Alums build dating app for black singles
Not every demographic has kept up with the pace of growth in online dating — a study on data from the dating site OkCupid revealed that black men and women face particular bias. One year ago, the team behind BAE — “before anyone else” — built a smartphone dating app to help black singles in the dating world. The team includes two Dartmouth students, chief technology officer and co-founder Jordan Kunzika ’16 and chief marketing officer Justin Gerrard Tu’16.
The app launched last year at Howard University and has reached the top 50 list in 20 African and Caribbean countries in the App Store and the Google Play Store.
The idea originated when the BAE team looked at the data that showed that black people were penalized in the dating scene.
Kunzika said that he saw a “decline in [the] black family unit,” citing a statistic that showed less than 50 percent of black people were married. He said the idea of being able to restore the black family is one of the factors that drove the BAE team in their project. The popularity of BAE in African and Caribbean countries validated BAE’s mission, Kunzika said.
Gerrard said that the team is trying to “make dating fun again” and use technology to connect people.
“If we can move the needle on black relationships then we’ve done a true service to the community,” he said, when giving the reason for working on BAE.
Additionally, Kunizka said that the project would break new grounds in diversity in venture capital, citing that “less than 1 percent of teams with at least one black co-founder get any funding” in ventures. BAE’s entire team is black, and Kunzika hopes to be a role model as he breaks those barriers.
Kunizka is working on the app full-time, turning down job offers from Microsoft and Google to do so.
BAE received both grants and advice from various resources, including the Dartmouth Entrepreneurial Network, the Digital Arts and Leadership Innovation lab and the Tuck School of Business.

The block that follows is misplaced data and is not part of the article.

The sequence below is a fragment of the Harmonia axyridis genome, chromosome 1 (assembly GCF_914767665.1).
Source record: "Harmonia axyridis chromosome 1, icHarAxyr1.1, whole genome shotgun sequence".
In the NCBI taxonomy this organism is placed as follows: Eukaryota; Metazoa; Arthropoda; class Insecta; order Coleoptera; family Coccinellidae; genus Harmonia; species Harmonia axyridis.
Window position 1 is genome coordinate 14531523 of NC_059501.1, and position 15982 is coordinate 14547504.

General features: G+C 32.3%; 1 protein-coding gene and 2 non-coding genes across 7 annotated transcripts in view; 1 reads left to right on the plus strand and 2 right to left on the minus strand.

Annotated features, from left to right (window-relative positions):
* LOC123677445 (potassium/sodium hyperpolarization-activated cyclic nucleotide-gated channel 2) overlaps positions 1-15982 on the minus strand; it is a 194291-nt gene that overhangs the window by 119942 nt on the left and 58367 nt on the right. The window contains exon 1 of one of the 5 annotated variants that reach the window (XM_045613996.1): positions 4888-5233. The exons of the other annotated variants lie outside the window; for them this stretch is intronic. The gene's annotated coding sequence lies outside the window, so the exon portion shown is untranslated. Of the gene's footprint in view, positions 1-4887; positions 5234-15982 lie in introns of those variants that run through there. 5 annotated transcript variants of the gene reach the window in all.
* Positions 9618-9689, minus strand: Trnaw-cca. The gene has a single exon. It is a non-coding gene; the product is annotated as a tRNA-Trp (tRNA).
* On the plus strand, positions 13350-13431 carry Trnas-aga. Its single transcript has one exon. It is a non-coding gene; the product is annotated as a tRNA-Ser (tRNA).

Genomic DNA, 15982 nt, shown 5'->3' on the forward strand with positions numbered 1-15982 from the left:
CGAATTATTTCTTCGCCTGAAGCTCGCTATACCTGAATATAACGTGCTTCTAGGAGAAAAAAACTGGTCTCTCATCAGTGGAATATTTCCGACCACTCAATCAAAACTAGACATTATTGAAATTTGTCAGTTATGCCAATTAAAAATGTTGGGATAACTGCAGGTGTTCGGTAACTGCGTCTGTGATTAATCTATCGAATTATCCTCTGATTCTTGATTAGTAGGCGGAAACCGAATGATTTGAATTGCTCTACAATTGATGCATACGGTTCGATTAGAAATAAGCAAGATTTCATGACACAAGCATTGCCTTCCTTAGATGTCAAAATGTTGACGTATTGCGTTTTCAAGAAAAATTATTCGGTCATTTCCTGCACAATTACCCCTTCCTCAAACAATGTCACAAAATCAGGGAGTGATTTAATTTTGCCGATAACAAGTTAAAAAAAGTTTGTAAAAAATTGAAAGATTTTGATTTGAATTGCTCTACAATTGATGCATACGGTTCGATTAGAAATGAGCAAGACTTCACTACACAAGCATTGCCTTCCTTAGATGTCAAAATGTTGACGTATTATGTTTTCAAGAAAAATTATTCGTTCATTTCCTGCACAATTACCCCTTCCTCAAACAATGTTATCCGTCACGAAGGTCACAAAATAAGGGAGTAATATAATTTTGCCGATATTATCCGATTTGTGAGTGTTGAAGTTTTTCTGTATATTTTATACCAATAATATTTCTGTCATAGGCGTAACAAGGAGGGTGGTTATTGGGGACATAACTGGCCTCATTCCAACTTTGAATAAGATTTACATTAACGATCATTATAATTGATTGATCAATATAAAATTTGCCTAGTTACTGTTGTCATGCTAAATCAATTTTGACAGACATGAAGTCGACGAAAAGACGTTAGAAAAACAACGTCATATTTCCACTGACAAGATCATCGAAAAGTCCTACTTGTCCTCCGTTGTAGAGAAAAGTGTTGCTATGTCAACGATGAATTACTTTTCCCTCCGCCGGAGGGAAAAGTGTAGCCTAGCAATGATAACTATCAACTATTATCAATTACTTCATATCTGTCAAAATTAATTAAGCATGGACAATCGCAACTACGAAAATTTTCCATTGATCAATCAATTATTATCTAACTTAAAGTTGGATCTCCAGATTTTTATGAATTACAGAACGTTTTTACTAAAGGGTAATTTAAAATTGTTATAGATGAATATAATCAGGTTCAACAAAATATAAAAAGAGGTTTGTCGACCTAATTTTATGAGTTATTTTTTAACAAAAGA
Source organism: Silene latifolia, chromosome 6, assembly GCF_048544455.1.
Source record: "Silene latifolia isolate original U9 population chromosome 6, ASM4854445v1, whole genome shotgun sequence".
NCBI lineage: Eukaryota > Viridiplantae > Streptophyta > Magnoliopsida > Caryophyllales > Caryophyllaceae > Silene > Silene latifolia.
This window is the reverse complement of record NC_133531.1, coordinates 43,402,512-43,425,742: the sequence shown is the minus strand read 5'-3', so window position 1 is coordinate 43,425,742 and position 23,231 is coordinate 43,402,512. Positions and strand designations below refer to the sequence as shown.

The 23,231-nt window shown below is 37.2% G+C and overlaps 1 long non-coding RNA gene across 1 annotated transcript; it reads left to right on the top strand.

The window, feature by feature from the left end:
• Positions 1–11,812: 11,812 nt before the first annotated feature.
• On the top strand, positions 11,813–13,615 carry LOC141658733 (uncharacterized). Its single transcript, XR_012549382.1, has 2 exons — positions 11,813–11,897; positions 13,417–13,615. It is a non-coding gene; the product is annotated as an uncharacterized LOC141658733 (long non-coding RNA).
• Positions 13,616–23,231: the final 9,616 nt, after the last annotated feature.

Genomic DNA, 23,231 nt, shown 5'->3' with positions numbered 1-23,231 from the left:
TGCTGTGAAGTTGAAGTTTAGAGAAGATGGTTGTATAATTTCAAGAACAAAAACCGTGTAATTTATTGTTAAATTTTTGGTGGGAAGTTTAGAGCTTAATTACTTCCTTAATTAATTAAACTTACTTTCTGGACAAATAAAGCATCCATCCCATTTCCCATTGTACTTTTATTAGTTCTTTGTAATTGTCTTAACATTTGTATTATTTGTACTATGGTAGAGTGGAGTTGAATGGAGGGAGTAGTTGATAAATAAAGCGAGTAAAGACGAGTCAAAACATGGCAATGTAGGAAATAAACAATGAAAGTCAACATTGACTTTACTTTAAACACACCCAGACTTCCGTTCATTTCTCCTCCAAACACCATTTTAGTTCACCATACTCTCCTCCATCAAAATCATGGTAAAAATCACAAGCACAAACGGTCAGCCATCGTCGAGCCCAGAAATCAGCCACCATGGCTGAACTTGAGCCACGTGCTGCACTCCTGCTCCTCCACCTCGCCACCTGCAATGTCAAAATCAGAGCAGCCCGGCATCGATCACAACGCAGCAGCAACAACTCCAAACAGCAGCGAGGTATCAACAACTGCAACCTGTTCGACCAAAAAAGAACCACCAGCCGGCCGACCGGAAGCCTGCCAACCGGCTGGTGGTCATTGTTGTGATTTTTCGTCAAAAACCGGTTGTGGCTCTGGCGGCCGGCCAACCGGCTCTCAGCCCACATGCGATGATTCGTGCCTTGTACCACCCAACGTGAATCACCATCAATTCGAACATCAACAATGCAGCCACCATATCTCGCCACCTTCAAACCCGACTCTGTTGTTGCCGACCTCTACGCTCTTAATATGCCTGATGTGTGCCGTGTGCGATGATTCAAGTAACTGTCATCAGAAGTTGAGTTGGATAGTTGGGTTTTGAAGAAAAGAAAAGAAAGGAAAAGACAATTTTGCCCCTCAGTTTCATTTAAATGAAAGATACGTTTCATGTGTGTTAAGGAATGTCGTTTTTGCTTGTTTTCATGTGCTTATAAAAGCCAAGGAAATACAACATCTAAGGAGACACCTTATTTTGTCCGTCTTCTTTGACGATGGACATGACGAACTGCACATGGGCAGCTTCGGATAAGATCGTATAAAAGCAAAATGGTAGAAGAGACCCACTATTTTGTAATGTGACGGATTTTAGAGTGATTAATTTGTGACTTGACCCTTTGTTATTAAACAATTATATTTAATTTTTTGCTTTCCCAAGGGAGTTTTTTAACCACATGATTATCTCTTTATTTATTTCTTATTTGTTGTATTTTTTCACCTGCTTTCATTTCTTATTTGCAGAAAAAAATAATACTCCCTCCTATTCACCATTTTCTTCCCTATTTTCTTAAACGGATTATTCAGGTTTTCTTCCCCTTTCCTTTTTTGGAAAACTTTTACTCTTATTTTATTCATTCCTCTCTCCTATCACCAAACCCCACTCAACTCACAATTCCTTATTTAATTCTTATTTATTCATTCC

Computer science professor Andrew Campbell said that Kunzika, who he taught in class, demostrated strong entreprenuerial skills and creativity.
Kunzika cited his “Introduction to Smartphone Programming” class as a example of a class that translated into his work. In the class, he learned Android programming and that skill set took him far, as it helped him get the internship at Intel and helped him with his prior startups and BAE.
Gerrard said DEN was supportive from the beginning. Tuck provided mentors and opportunities to the team to gather funding and capital. Additionally, they provided initial stewardship and introduced the team to Dartmouth Ventures, a conference on entrepreneurship.
Dartmouth Ventures helped the team jumpstart the apps development alongside marketing efforts that they needed to start working on BAE full-time. Winning the grant showed the team that the concept could work while also validating their concept within Dartmouth students, alumni, and venture capitalists, Gerrard said. It also gave the team access to networks of people who gave great advice, helped it position the product and raised funding.
The app had multiple rounds of feedback within the Dartmouth community and with venture capitalists.
During the app’s launch, the team visited various historically black colleges and universities to foster its target userbase.
“I think the HBCUs were great in terms of driving the initial word-of-mouth,” Gerrard said.
After the launch, the team worked on improving the customer experience.
“The real work begins once it’s out there,” Kunzika said.
These improvements consisted of looking at reviews, receiving and responding to customer emails.
He cited the app’s acceptance into Facebook’s FbStart program, which gave the team $80,000 in services, as an example of its success, as it allowed the team to partner up with Facebook and to present the app at F8, Facebook’s developer conference.
Gerrard said the app uses a unique algorithm for matching people.
“A lot of traditional dating platforms have you fill out a lot of information, and they’re using that to ideally match you up with others you would like to connect with,” he said, “For BAE, we kind of reverse-engineered that. We want to know as little about you as possible, and then we use how you interact with users in the app to form those matches.”
Kunzika added that the app learns from users’ selection behaviors to learn more about the users and match users up with other people who are more likely to like the said users.
When asked about how BAE maintains its black userbase, Gerrard said that BAE has not had any problem with targeting the right demographic as “people are self-selecting when they go on BAE.” He in fact said he wants BAE to be inclusive, as he doesn’t want to discourage people attracted to BAE’s target demographic.
Gerrard said that a huge part of addressing social problems is networking.
“The biggest thing in tackling social problems is to talk to other people in the community who share the concern for the world,” he said.